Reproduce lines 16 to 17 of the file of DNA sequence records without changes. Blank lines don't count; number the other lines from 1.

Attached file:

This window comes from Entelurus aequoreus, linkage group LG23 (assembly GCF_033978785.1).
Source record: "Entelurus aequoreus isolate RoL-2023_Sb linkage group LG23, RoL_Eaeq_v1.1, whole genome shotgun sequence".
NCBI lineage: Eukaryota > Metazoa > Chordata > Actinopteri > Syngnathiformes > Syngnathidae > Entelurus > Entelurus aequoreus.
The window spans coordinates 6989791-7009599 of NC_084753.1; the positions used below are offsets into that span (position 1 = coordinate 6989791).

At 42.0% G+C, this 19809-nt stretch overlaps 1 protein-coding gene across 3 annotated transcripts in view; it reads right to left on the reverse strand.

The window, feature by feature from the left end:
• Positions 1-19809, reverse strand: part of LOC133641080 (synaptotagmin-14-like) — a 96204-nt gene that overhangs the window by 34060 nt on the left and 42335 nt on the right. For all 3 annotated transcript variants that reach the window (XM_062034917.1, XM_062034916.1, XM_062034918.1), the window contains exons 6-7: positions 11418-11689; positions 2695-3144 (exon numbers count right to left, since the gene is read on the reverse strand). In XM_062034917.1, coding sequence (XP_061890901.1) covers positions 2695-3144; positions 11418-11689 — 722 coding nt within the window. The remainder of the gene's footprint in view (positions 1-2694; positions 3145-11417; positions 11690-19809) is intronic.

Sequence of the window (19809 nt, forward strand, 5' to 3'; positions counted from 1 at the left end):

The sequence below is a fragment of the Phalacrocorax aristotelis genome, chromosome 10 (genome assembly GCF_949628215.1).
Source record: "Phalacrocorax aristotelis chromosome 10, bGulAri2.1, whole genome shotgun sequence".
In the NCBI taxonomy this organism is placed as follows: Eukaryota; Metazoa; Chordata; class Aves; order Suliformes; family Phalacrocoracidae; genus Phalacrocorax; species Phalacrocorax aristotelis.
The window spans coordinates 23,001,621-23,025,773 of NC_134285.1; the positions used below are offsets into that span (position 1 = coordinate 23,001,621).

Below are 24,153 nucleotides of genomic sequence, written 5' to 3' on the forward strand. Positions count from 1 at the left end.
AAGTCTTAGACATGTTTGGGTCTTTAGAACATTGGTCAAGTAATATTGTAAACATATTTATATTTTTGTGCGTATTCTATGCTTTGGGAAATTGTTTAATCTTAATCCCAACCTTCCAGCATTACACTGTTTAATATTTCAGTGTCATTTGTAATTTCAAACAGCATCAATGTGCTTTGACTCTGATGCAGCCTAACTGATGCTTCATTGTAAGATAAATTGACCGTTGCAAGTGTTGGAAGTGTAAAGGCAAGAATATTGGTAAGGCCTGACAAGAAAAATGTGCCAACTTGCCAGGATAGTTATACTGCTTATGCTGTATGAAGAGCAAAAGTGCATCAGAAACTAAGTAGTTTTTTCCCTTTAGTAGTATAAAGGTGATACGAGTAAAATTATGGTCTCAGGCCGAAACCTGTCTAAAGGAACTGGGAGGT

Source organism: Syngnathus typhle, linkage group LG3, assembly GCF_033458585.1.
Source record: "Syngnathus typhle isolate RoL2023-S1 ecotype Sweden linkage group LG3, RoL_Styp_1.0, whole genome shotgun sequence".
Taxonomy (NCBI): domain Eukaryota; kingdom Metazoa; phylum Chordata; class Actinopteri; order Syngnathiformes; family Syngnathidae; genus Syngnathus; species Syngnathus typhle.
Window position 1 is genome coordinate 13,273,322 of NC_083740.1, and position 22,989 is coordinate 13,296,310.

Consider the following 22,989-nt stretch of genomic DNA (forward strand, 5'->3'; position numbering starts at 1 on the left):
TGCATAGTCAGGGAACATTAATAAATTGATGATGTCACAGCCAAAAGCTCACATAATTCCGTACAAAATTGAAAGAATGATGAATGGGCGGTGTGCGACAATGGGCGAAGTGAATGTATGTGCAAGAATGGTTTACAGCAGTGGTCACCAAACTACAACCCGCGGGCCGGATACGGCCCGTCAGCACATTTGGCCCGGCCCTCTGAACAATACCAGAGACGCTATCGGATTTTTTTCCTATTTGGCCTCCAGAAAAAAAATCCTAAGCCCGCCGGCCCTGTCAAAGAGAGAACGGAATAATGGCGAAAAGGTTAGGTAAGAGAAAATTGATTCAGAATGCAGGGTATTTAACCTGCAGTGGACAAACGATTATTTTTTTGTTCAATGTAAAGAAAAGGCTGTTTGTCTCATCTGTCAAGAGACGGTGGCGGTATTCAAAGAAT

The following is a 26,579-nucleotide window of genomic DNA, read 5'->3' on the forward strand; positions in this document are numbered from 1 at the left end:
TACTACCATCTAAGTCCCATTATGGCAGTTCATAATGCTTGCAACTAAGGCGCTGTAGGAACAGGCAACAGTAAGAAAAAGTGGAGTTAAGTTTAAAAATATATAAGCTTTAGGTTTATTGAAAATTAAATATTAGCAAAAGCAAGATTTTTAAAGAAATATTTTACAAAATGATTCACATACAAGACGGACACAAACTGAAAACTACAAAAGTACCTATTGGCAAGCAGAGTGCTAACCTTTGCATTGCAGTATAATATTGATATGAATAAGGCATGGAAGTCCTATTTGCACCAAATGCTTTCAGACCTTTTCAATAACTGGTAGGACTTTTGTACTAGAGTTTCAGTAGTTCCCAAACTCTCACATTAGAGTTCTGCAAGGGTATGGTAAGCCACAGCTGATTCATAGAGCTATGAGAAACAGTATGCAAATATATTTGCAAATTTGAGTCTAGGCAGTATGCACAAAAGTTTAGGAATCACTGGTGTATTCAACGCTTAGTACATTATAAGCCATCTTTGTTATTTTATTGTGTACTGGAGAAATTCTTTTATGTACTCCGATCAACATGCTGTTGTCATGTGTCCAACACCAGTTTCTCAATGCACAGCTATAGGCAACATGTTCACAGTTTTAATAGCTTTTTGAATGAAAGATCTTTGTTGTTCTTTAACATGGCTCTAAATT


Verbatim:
Source record: "Syngnathus typhle isolate RoL2023-S1 ecotype Sweden linkage group LG3, RoL_Styp_1.0, whole genome shotgun sequence".
Taxonomy (NCBI): domain Eukaryota; kingdom Metazoa; phylum Chordata; class Actinopteri; order Syngnathiformes; family Syngnathidae; genus Syngnathus; species Syngnathus typhle.